Late on Friday afternoon — during the prime newsdump hour, a time likely chosen to prevent as many angry screeds from being written as are deserved — the NCAA ruled KU’s Silvio De Sousa ineligible for not just the last dozen-plus games of this basketball season but the entirety of the 2019-20 season. It barely needs mentioning this ban is completely insane. A guardian of De Sousa received the money, some $20,000. He was not directly paid and maintains he had no idea any money was exchanged, and the NCAA has gathered no evidence of its own to suggest otherwise. He has also already sat out more than the first half of this season. Other players, from Cam Newton to Zion Williamson, have been accused of having parents or guardians ask for or receive money and face little consequences.
Kansas coach Bill Self said in an animated statement: “In my 30-plus years of coaching college basketball, I have never witnessed such a mean-spirited and vindictive punishment against a young man who did nothing wrong,”
Here’s what I would say to Bill Self or any coach in the same situation:
Just play De Sousa.
Test the NCAA. Prove the NCAA is as worthless as everyone knows it is.
The pipe dream for many an NCAA critic has long been a player-led revolt. It would go like this: On a Monday night in April at the Final Four or Monday night in January at the College Football Playoff, a group of players would skip the biggest game of the year to protest their inability to make any more than the $50,000 scholarship and living expenses they’re allowed to be paid . According to Taylor Branch, a walkout from the Final Four was a very real possibility two decades ago for a group of players he declined to name. What about a membership-led revolt?
The NCAA exists only because a few-hundred academic institutions say it does. It is membership-made and membership-run. It could cease to exist tomorrow if enough universities went against it.
The problem, of course, is the schools like the model. They can avoid paying the thousands of dollars and perhaps millions of dollars players like De Sousa deserve by dealing behind the scenes with agents and runners, who funnel money under the table. But this covenant makes sense only as long as they don’t get caught, as long as the powerful schools avoid the NCAA’s sanctimony. Every so often the stars align (i.e. a federal investigation over young men and/or their parents and guardians being paid for labor) and Mark Emmert has to drop the hammer or risk losing the $2.4M annual salary he makes working for a nonprofit.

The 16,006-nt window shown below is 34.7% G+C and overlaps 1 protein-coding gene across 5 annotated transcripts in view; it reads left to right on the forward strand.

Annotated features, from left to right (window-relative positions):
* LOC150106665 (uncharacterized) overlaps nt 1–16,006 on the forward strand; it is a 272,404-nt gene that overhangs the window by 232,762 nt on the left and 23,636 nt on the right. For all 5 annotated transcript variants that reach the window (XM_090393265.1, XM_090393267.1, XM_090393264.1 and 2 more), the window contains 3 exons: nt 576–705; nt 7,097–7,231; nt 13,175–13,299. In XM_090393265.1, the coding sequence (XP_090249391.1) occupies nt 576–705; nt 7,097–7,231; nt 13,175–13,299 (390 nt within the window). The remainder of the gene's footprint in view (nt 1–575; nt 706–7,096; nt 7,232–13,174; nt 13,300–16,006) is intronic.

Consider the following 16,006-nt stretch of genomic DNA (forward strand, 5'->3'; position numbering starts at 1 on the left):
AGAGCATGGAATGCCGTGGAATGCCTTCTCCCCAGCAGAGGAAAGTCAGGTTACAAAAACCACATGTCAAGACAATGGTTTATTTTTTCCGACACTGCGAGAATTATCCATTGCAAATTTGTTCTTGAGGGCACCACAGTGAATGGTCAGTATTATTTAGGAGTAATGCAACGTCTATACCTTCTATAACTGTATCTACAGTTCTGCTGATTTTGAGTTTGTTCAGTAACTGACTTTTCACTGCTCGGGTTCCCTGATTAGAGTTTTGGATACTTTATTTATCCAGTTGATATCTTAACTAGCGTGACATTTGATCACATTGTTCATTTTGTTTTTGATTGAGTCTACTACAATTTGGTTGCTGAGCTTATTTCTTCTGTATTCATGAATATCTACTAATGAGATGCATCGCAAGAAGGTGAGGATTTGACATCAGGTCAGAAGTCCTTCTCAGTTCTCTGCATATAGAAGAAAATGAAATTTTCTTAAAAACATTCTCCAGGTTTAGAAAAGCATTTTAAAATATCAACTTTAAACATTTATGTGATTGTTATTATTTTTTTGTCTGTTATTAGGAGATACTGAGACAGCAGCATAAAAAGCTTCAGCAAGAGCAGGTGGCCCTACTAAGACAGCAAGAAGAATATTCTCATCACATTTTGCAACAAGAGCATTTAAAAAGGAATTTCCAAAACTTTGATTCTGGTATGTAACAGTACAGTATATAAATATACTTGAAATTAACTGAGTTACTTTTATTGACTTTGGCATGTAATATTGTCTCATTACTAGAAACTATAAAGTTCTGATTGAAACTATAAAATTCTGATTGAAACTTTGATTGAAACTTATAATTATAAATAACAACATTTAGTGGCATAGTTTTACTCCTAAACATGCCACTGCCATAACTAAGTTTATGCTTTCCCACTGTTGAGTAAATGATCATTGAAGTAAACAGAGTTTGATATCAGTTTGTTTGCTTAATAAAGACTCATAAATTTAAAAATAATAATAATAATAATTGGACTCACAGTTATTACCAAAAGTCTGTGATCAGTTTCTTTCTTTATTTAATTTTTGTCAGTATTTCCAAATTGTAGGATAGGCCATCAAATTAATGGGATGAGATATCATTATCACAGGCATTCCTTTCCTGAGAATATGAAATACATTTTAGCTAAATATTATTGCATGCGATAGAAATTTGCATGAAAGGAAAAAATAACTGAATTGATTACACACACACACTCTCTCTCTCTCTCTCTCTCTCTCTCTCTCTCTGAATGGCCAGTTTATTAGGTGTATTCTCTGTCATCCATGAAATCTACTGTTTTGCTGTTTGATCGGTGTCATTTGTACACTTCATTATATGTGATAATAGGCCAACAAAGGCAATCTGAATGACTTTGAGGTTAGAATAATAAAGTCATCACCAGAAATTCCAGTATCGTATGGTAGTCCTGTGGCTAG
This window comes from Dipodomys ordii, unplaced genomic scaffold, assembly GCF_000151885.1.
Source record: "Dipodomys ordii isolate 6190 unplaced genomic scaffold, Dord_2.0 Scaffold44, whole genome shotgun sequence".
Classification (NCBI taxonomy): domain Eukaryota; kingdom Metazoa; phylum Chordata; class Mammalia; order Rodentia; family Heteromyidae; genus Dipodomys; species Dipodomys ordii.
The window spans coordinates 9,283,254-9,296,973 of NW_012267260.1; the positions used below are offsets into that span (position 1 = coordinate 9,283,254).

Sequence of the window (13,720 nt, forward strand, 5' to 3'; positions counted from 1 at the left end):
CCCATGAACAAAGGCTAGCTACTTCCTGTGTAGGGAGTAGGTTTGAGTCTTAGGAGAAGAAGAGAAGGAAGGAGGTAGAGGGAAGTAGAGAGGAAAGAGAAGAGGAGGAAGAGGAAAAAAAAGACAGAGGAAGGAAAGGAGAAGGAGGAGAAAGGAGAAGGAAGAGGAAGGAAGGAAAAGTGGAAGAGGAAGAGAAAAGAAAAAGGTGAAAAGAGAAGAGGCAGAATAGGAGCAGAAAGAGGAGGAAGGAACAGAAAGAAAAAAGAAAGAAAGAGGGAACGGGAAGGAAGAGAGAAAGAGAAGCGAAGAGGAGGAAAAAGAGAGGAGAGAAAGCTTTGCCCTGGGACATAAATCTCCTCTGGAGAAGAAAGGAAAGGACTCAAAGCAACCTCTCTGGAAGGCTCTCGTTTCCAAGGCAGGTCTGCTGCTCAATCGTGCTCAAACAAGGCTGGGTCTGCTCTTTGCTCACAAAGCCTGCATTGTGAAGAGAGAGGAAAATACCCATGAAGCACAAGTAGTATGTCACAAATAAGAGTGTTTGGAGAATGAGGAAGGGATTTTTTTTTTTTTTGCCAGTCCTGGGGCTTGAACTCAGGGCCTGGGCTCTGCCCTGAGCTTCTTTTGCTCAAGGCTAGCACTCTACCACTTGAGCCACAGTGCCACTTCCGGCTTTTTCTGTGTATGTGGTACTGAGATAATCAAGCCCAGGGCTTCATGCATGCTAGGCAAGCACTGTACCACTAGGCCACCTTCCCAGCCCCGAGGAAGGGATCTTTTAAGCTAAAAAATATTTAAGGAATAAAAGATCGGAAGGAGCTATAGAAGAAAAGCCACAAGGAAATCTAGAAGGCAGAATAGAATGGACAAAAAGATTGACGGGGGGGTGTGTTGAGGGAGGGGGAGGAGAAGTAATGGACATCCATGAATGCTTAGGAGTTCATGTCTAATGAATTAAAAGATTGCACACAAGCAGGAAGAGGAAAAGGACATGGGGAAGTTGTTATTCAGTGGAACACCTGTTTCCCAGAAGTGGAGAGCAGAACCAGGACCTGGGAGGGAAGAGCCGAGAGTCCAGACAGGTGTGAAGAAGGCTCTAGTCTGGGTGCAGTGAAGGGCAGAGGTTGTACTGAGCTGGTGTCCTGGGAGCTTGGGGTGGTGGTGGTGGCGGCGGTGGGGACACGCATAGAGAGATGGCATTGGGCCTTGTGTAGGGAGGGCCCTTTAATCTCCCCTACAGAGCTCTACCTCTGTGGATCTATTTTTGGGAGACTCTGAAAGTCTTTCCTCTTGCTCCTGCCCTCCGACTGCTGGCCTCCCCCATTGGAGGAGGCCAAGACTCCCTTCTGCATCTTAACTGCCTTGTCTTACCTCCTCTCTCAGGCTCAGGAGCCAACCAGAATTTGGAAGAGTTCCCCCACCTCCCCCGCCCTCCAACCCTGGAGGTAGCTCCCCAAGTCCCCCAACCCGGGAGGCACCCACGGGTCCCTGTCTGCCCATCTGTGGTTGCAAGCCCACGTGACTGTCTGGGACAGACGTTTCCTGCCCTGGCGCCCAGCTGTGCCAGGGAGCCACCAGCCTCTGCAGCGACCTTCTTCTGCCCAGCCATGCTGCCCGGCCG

And when the hammer drops on them the schools and the coaches must realize this system cannot possibly continue to exist. Deep down, I’d like to think Bill Self would prefer a free-market world where a player as talented as De Sousa can get paid $20,000 or even $200,000 by a shoe company, agent, booster or even the school. No one is hurt. De Sousa would be able to get the money in the open and not sent to a guardian. The product is better for the Kansas basketball team, better for the Kansas basketball fans — and would come at little expense to the university. Only the best players, the deserving players, would get paid. Self would still get his millions; the schools would simply enlist Adidas and the boosters to pay their recruits in a more official way.
The history of the NCAA is full of these suspensions,usually for players receiving lesser benefits. Some have suspended several games for plane tickets. Others have been suspended for receiving clothes. De Sousa’s case is different in that his guardian was caught accepting $20,000. Given the amount, the NCAA had to respond with a nearly unprecedented length of punishment.
Now, then, is the perfect time for an equally unprecedented response. Play Silvio De Sousa and let the world fully see the NCAA charade for what it is.